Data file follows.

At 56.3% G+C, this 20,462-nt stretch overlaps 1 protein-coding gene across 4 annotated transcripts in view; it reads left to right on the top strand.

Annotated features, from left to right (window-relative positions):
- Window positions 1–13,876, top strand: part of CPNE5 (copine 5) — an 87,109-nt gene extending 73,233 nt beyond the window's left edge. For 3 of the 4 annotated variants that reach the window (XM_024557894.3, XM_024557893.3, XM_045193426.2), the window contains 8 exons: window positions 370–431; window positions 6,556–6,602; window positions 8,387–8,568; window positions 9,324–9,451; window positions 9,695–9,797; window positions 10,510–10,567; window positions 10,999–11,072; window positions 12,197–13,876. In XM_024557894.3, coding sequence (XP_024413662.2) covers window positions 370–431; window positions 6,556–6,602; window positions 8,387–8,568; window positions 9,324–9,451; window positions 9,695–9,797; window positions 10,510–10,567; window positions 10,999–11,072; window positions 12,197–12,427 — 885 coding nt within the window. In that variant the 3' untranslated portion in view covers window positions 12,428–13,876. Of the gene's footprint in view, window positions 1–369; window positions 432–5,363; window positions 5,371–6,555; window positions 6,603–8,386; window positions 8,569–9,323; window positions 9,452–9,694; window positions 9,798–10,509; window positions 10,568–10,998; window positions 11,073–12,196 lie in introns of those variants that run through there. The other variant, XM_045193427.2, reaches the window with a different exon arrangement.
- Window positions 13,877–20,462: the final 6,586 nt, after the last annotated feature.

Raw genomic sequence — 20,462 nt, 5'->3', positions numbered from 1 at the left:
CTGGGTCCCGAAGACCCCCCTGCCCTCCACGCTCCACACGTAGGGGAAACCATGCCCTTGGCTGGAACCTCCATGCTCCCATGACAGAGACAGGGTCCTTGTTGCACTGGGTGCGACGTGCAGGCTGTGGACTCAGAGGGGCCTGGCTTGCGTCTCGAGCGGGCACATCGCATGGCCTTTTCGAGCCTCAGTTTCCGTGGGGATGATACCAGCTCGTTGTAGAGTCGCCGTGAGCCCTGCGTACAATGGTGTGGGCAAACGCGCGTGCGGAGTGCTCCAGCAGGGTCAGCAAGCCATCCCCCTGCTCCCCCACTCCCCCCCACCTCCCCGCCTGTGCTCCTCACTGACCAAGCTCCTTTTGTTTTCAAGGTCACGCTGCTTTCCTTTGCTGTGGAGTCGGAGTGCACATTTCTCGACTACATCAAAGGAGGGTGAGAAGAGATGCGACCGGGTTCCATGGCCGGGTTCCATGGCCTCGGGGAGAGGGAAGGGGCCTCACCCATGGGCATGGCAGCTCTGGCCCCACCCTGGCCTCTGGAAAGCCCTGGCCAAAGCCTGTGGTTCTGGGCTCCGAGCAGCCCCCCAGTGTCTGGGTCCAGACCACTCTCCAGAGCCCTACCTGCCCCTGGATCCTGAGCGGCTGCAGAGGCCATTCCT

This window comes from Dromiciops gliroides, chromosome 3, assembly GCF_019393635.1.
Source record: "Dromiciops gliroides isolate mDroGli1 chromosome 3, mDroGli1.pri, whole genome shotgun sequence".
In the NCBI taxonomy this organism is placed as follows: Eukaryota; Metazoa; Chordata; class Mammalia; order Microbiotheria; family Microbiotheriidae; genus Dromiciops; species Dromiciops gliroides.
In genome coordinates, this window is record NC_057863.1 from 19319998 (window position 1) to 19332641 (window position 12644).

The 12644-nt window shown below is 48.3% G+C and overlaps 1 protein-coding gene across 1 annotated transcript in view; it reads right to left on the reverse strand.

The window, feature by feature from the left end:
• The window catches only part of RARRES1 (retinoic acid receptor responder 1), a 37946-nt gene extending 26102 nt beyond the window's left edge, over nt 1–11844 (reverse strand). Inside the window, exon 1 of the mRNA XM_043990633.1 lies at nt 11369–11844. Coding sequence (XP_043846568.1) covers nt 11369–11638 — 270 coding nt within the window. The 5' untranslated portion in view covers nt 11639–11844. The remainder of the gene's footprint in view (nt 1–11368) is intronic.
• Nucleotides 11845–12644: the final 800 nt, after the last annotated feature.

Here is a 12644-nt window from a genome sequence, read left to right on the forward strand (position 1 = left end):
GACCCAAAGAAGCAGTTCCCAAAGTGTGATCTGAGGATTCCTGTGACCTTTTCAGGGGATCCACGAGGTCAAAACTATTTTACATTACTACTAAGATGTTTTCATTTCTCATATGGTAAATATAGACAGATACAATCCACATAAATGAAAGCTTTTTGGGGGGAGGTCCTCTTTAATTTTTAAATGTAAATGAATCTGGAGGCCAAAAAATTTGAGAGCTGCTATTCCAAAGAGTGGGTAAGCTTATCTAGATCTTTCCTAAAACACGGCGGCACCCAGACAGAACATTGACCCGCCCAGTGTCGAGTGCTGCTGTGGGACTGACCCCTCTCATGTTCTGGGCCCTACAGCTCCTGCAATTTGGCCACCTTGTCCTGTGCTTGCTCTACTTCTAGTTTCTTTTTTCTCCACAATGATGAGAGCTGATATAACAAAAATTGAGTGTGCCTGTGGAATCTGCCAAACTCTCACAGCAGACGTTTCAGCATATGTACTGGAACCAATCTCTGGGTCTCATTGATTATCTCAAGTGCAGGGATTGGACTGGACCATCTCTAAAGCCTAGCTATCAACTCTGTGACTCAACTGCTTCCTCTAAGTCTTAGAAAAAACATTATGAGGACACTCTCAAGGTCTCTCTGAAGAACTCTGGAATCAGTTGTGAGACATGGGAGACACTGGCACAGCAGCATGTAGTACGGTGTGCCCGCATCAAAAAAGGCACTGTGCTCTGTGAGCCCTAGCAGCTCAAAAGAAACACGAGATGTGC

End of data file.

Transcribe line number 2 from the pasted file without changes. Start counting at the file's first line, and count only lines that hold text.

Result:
Annotated features, from left to right (window-relative positions):